STATCOM Chief Defends Low-Yield Warhead on Submarine-Launched Ballistic Missiles

The Ohio-class ballistic-missile submarine USS Tennessee (SSBN 734) (Blue) arrives at the Trident Refit Facility (TRF) dry dock berthing at Naval Submarine Base Kings Bay, Ga., for a planned maintenance period, August 13. Tennessee is one of five ballistic-missile submarines stationed at the base and is capable of carrying up to 20 submarine-launched ballistic missiles with multiple warheads. U.S. NAVY / Mass Communication Specialist 1st Class Ashley Berumen

ARLINGTON, Va. — The commander of the nation’s strategic deterrent forces again defended the low-yield nuclear warhead that the Navy has deployed at sea on Trident submarine-launched ballistic missiles on board ballistic-missile submarines (SSBNs). This time he cited analysis to support the deployment. 

Adm. Charles A. Richard, commander, U.S. Strategic Command (STRATCOM), testified April 22 before the Strategic Forces subcommittee of the House Armed Services Committee (HASC) on the status of the nation’s strategic forces. 

“Within the last year, STRATCOM started formally measuring risk of strategic deterrence failure,” Richard said. “This is a formal risk assessment designed to make sure that we are analytically rigorous in all the things that we do, acknowledging that this is fundamentally trying to measure a subjective process, the decision making of another country. Our assessment is that the deployment of a low-yield [warhead] improved the risk of strategic deterrence, i.e., it lowered it because of the deterrent effect it achieved.”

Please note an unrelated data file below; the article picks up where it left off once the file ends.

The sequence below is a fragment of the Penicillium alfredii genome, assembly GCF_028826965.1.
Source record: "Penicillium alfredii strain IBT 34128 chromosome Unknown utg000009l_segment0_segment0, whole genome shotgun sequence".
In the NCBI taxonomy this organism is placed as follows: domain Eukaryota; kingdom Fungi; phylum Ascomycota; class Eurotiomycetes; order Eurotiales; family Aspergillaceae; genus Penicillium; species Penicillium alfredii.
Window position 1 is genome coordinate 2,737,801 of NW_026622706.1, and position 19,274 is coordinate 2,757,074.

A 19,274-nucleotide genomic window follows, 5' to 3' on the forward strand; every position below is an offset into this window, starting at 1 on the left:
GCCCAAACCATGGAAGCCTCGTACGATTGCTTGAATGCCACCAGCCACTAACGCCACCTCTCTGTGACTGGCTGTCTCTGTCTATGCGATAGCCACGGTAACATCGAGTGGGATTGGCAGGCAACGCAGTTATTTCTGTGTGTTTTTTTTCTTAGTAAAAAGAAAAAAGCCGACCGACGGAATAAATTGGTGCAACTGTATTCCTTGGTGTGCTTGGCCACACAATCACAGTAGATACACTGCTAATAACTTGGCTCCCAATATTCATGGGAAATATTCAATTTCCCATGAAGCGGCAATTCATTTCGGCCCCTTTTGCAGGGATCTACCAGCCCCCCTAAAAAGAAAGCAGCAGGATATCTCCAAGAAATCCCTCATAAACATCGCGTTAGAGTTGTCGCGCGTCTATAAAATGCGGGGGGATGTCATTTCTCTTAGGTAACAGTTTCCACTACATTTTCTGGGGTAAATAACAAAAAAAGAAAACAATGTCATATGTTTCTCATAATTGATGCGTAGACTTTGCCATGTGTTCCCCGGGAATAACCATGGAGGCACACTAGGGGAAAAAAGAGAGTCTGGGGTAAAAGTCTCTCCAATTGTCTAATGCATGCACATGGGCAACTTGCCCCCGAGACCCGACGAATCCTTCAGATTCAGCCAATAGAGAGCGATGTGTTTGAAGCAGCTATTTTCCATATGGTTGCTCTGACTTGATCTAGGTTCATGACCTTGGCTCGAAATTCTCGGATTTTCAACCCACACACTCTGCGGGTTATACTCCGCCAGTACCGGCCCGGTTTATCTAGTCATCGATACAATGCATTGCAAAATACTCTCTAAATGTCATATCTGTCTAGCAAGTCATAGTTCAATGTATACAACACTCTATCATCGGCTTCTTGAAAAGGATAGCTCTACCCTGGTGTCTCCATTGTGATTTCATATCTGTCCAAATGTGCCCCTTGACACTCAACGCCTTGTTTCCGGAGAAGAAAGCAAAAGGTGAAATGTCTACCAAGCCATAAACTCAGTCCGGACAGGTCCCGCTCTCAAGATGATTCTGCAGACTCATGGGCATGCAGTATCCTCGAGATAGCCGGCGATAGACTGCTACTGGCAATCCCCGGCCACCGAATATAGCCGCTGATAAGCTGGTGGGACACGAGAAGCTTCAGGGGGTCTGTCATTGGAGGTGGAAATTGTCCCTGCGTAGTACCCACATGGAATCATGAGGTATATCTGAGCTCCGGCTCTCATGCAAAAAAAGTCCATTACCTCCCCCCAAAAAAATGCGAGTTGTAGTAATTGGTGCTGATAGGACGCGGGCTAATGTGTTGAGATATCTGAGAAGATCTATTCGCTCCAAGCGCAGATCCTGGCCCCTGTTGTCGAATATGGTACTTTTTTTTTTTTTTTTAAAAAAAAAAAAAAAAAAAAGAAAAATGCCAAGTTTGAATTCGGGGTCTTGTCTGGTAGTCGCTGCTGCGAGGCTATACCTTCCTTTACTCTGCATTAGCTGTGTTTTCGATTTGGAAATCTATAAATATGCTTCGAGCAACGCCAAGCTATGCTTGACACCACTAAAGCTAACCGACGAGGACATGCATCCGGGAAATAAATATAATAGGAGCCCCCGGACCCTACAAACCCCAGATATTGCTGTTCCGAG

The submarine-launched low-yield warhead became a requirement noted in the 2018 Nuclear Posture Review. The result was the W76-2 warhead, which was deployed in 2019 on the tips of some Trident submarine-launched ballistic missiles carried by Ohio-class SSBNs.    

With the change in presidential administrations and the leadership of the Congress, critics, including HASC Chairman Adam Smith, D-Washington, have been bolder in expressing long-held opposition to the W76-2 low yield warhead as de-stabilizing to the nuclear balance.  

In hearings this week before subcommittees of the Senate and House armed forces committees and in a Pentagon news conference, Richard noted that this era was the first in which the United States was faced with deterring two peer competitors — Russia and China. He termed China as the greatest strategic threat to the United States, but that Russia was the greatest nuclear threat to the United States. 

He said the United States requires the total capacity of the nuclear triad — intercontinental ballistic missiles, bombers and submarine-launched ballistic missiles — to maintain strategic deterrence.